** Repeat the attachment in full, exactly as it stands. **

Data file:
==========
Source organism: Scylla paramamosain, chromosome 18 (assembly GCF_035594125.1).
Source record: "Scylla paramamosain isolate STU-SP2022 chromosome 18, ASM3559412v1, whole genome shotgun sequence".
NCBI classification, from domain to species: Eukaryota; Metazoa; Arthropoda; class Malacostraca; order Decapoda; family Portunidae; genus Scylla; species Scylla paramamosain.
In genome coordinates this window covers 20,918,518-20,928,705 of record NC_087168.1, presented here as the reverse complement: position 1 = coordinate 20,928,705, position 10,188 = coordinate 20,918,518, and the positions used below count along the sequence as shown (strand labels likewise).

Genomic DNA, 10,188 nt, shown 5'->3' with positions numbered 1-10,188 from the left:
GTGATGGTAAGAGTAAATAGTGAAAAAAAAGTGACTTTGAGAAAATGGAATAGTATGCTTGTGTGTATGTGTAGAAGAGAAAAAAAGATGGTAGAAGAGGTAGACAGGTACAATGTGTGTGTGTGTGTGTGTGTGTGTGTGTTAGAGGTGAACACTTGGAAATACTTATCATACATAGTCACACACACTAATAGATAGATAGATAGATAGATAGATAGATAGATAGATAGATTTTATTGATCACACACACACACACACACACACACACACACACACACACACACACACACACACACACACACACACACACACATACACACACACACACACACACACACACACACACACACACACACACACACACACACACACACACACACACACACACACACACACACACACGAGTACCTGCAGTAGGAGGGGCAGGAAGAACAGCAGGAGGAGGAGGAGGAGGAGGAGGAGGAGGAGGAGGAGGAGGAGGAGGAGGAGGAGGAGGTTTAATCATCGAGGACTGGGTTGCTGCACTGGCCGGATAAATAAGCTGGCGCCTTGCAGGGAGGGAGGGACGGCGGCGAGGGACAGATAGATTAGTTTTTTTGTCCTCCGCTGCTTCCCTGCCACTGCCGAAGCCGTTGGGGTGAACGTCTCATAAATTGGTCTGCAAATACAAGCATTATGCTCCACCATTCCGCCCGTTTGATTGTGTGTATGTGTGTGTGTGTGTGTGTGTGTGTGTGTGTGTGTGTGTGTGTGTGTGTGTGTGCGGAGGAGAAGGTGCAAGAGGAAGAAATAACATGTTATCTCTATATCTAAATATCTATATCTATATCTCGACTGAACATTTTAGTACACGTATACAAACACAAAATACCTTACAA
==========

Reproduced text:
Source organism: Scylla paramamosain, chromosome 18 (assembly GCF_035594125.1).
Source record: "Scylla paramamosain isolate STU-SP2022 chromosome 18, ASM3559412v1, whole genome shotgun sequence".
NCBI classification, from domain to species: Eukaryota; Metazoa; Arthropoda; class Malacostraca; order Decapoda; family Portunidae; genus Scylla; species Scylla paramamosain.
In genome coordinates this window covers 20,918,518-20,928,705 of record NC_087168.1, presented here as the reverse complement: position 1 = coordinate 20,928,705, position 10,188 = coordinate 20,918,518, and the positions used below count along the sequence as shown (strand labels likewise).

Genomic DNA, 10,188 nt, shown 5'->3' with positions numbered 1-10,188 from the left:
GTGATGGTAAGAGTAAATAGTGAAAAAAAAGTGACTTTGAGAAAATGGAATAGTATGCTTGTGTGTATGTGTAGAAGAGAAAAAAAGATGGTAGAAGAGGTAGACAGGTACAATGTGTGTGTGTGTGTGTGTGTGTGTGTGTTAGAGGTGAACACTTGGAAATACTTATCATACATAGTCACACACACTAATAGATAGATAGATAGATAGATAGATAGATAGATAGATAGATTTTATTGATCACACACACACACACACACACACACACACACACACACACACACACACACACACACACACACACACACACACATACACACACACACACACACACACACACACACACACACACACACACACACACACACACACACACACACACACACACACACACACACACACGAGTACCTGCAGTAGGAGGGGCAGGAAGAACAGCAGGAGGAGGAGGAGGAGGAGGAGGAGGAGGAGGAGGAGGAGGAGGAGGAGGAGGAGGAGGTTTAATCATCGAGGACTGGGTTGCTGCACTGGCCGGATAAATAAGCTGGCGCCTTGCAGGGAGGGAGGGACGGCGGCGAGGGACAGATAGATTAGTTTTTTTGTCCTCCGCTGCTTCCCTGCCACTGCCGAAGCCGTTGGGGTGAACGTCTCATAAATTGGTCTGCAAATACAAGCATTATGCTCCACCATTCCGCCCGTTTGATTGTGTGTATGTGTGTGTGTGTGTGTGTGTGTGTGTGTGTGTGTGTGTGTGTGTGTGTGTGTGCGGAGGAGAAGGTGCAAGAGGAAGAAATAACATGTTATCTCTATATCTAAATATCTATATCTATATCTCGACTGAACATTTTAGTACACGTATACAAACACAAAATACCTTACAA